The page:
By Abby Vesoulis and Abigail Simon
June 26, 2018

In Tuesday’s majority opinion upholding President Donald Trump’s travel ban, the Supreme Court also overturned a long-criticized decision that had upheld the constitutionality of Japanese-American internment during World War II.

Justice Sonia Sotomayor had mentioned the 1944 case, Korematsu v. United States, in her dissent, arguing that the rationale behind the majority decision had “stark parallels” to Korematsu; in both cases, she argued, the government “invoked an ill-defined natiounal security threat to justify an exclusionary policy of sweeping proportion.”

Writing for the majority, Chief Justice John Roberts argued that the case was not relevant to the travel ban, but went ahead and wrote that it is now overturned.

“The dissent’s reference to Korematsu … affords this Court the opportunity to make express what is already obvious: Korematsu was gravely wrong the day it was decided, has been overruled in the court of history, and — to be clear — ‘has no place in law under the Constitution,'” he wrote.

Korematsu arose out of President Franklin Delano Roosevelt’s 1942 executive order mandating that Japanese Americans leave their homes and jobs for internment camps. Over 117,000 Japanese were ultimately removed from their homes. Civil rights activist Fred Korematsu, who died in 2005, challenged his interment, but the Supreme Court ruled that his detention was a military necessity.

Parallels between Japanese interment and the Muslim ban had been highlighted before Tuesday’s ruling. Fred Korematsu’s daughter Karen, who now runs a civil liberties institute in his name, had filed a friend of the court briefing against the travel ban, and argued in a Washington Post op-ed last December that the policy “just as unfair” as Japanese internment.

“Korematsu is a reminder that while we may sometimes be afraid during times of crisis, fear should not prevail over our fundamental freedoms.,” she wrote at the time.

Both liberal and conservative justices have criticized the Korematsu decision in the past, but it was never formally overturned.

In 1995, liberal Justice Ginsburg wrote in a dissent that “a Korematsu-type classification … will never again survive scrutiny,” conservative Justice Antonin Scalia said in a speech that it was wrong but warned that it could happen again. “In times of war, the laws fall silent,” he said.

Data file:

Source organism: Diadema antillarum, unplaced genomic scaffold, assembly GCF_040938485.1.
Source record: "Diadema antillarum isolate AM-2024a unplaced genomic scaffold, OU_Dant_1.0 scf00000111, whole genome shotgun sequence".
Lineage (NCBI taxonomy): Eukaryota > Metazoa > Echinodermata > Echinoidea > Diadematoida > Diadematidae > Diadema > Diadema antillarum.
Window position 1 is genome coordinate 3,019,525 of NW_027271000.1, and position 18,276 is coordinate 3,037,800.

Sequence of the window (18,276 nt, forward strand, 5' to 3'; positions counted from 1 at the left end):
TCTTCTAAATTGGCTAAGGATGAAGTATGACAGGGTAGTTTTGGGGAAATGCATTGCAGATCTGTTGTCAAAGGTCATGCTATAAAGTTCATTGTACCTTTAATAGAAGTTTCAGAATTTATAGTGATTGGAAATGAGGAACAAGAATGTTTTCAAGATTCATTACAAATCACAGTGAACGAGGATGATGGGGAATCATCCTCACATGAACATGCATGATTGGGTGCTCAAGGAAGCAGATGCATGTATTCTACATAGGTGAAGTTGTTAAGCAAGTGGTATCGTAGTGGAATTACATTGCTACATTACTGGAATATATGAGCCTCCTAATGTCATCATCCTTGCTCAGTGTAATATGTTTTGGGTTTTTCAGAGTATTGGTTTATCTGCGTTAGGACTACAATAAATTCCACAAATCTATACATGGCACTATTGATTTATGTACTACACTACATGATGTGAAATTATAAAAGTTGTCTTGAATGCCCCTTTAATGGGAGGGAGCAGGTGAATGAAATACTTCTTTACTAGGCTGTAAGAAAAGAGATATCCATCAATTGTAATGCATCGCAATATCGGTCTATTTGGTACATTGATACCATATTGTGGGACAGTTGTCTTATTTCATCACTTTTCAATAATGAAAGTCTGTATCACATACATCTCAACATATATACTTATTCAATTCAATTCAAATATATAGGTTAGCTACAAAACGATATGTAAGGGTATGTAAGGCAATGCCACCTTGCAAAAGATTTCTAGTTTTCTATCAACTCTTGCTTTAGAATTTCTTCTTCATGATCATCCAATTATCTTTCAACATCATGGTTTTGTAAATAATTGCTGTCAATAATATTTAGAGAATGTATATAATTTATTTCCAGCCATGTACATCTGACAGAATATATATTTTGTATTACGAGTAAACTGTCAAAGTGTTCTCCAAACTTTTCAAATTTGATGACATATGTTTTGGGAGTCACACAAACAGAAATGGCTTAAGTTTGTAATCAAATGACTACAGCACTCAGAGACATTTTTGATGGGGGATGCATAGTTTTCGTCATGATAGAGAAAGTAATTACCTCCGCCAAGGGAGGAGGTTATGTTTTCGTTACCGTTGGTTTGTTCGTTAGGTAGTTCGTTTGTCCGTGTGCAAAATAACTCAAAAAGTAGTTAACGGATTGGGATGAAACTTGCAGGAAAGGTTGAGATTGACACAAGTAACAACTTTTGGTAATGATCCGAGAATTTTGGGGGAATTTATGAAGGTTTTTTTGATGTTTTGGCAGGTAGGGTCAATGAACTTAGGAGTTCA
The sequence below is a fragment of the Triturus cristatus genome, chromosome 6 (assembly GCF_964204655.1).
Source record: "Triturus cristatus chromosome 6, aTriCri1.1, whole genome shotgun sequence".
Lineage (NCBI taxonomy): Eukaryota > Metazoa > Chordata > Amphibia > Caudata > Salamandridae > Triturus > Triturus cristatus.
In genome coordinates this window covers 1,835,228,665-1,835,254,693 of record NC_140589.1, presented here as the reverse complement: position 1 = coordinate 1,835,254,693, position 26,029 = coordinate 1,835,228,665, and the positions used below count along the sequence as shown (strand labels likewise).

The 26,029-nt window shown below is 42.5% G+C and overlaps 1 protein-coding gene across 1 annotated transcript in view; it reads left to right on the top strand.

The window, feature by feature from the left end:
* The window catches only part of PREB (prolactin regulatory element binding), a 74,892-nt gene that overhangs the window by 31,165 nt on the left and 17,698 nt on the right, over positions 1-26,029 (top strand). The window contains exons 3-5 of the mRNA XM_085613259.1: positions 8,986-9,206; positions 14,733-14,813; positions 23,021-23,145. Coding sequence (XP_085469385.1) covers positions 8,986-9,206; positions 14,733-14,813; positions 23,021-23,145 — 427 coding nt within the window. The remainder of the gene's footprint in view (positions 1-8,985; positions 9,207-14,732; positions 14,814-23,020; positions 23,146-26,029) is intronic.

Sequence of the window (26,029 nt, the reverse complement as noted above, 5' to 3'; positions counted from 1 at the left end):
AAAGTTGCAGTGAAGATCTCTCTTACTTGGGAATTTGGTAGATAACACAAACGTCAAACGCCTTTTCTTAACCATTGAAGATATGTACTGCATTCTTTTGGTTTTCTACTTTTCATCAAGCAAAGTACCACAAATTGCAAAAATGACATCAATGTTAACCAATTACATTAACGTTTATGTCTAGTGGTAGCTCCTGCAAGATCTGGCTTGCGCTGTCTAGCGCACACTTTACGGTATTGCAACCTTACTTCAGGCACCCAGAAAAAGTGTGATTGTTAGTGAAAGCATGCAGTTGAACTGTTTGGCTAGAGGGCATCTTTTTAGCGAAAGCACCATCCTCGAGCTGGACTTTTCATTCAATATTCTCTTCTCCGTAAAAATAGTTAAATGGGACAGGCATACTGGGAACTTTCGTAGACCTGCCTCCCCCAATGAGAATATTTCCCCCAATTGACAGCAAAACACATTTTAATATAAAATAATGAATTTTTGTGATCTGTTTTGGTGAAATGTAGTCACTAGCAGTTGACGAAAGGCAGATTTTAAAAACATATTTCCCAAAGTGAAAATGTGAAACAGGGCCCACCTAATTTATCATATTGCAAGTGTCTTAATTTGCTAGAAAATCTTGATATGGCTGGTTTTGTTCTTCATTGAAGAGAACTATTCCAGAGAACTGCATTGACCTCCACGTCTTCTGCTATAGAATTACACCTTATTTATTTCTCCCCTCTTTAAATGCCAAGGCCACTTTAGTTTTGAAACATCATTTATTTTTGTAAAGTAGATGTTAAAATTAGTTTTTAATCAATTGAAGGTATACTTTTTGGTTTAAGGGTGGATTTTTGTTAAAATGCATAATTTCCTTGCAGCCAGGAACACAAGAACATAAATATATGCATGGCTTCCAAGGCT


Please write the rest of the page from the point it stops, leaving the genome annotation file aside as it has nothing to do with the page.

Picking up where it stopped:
In the majority opinion Tuesday, Roberts quoted from Supreme Court Justice Robert Jackson’s famous dissent in Korematsu.

Jackson, who later served as a chief prosecutor for the U.S. in the Nuremberg trials of Nazi war criminals, argued that the majority decision upholding internment would set a bad precedent.

He noted that a military order would eventually lapse, but a judicial opinion would validate racial discrimination by creating new principles to justify it.

“The principle then lies about like a loaded weapon, ready for the hand of any authority that can bring forward a plausible claim of an urgent need,” he wrote.

After a terrorist attack in San Bernardino, Calif., during the 2016 campaign, Trump called for a ban on Muslims entering the United States, comparing it to Roosevelt’s executive order authorizing internment. In a later interview with TIME, he would not unequivocally repudiate the internment camps.

“I certainly hate the concept of it. But I would have had to be there at the time to give you a proper answer,” he said.

Recently, Trump Administration attorneys favorably invoked Hirabayashi v. United States in a legal briefing on a case involving Guantanamo Bay detainees, a World War II-era decision which was a basis for Korematsu.

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